Your Teen Has Been Vaccinated. Now What?
Parents around the world are waiting with bated breath for the day when COVID-19 vaccines are authorized for children. For adolescents and teenagers 12 and older, that day has already passed.
While the Moderna and Johnson & Johnson vaccines have only been authorized for emergency use in adults ages 18 and older, the Pfizer/BioNTech vaccine has also been authorized for use in people ages 12 and up.
However, Moderna is close behind — after promising results from their clinical trial of the vaccine in people ages 12-17, they are expected to seek authorization for that age group soon.
Getting the vaccine means taking a step closer toward normalcy, but we’re not there just yet.
Here are 6 things to talk to your teenager about once they have been fully vaccinated*.
*Someone is considered fully vaccinated two weeks after receiving their second dose of a 2-dose vaccine (Pfizer/BioNTech and Moderna) or two weeks after receiving their single-dose vaccine (Johnson & Johnson).
1. It’s Not Over Till It’s Over.
It’s natural for anyone who has gotten vaccinated to feel like they don’t need to worry about COVID-19 anymore. And for teenagers — who are notorious for feeling invincible — getting vaccinated can feel like getting some sort of superpower.
Before your teen runs out of the house without their mask, remind them that they aren’t totally in the clear. Reiterate that while the vaccine is extremely effective, it is still possible to get COVID-19 — and even to get a severe or life-threatening case of it — after being vaccinated. Also, warn them that we don’t know how effective vaccines are (or will be) against future variants.
2. Getting Vaccinated Doesn’t Mean They Can Hang OutWithWhoever They Want, Wherever They Want.
One of the most exciting things about being vaccinated is finally getting to see friends again indoors, without physical distancing or wearing masks.
Once your teen has been fully vaccinated, it’s okay to loosen the reins a little and let them see their friends — but only if everyone is following CDC guidelines.
What Can You Do When You’re Vaccinated?
According to the CDC, fully vaccinated people can:
- Be indoors together, without masks or physical distancing.
- Be indoors with unvaccinated people from just one other household, without masks or physical distancing (do still take safety precautions if someone in that household is at an increased risk for severe illness from COVID-19).
- Be outdoors without masks or physical distancing, except when in crowds.
- Be with others without getting tested, even if they have been exposed to someone with COVID-19 — but only if they are asymptomatic. If they have symptoms, they should get tested and quarantine until receiving a negative result.
3. Not Everyone Is On The Same Page About Being Vaccinated.
There are plenty of reasons why your teen’s friend might be hesitant to get the vaccine, such as being nervous about side effects or worrying that it was developed too quickly. Other friends might want to get the vaccine, but their parents won’t let them.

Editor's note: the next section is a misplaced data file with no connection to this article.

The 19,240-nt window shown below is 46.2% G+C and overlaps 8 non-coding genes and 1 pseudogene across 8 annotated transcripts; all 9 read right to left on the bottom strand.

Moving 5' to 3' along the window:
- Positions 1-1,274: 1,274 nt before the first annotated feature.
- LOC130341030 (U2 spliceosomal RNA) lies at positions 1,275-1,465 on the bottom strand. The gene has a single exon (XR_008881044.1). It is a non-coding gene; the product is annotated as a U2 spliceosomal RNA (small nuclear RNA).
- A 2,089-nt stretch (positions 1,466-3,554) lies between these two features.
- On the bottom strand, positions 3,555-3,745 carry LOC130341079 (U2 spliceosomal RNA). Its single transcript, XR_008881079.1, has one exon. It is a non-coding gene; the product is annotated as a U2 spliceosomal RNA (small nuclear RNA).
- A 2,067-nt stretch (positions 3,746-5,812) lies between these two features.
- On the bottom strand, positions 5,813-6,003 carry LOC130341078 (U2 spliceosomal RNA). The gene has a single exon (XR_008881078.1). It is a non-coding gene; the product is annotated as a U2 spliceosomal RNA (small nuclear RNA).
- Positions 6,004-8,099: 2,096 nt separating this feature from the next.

Let your teen know that while it’s okay to encourage their friends to get vaccinated (as long as their parents will allow it), they can’t cross the line.
Attacking a friend’s or their parents’ views, making them feel dumb, or blowing off their concerns isn’t the way to go about it. Instead, they should listen to their friend’s reasoning. They can share information from trusted resources (like the CDC or our very own COVID-19 Resource Center), or encourage them to talk to their physician about it. But they need to be careful to be respectful and not to overstep.
4. They May Need Another Shot Later.
Right now, it’s not clear how long immunity will last, or if it will be effective against every variant. There is a possibility that people will need booster shots down the line — possibly within a year. It’s also possible we will need one every year, like the flu shot.
Your teen might be a bit huffy about having to do it again, especially if they had side effects. Or, they may think that the vaccine isn’t very effective. Preparing them ahead of time might make it an easier pill to swallow — and give them more confidence in its effectiveness — if and when booster shot time comes around.
5. There Is Still A Slight Possibility Of Being Able To Transmit It.
We’ve seen early evidence that while it may be possible for vaccinated people to still transmit the virus, it’s fairly unlikely. Getting vaccinated most likely helps you protect others.
That being said, nothing is confirmed yet. Even if the vaccine is effective at stopping transmission, it might not be 100% effective at doing so. The unvaccinated are relying on everyone who could possibly spread the virus — including those who are vaccinated — to do their part. That means still wearing masks and keeping up social distancing in crowds or indoor public spaces, and not letting handwashing go by the wayside.
Also read, The Adults In Your Home Are Vaccinated Against COVID-19. The Children Aren’t. Now What?
6. They’ve Done A Great Job.
Teens certainly haven’t had the “normal” teen experience this past year. There may have been some tears and frustration along the way. There may have been some pushback on wearing masks or staying away from friends. But these are typical reactions for anyone — and especially teens.
Through it all, your teen has shown strength and perseverance. And that deserves to be celebrated.
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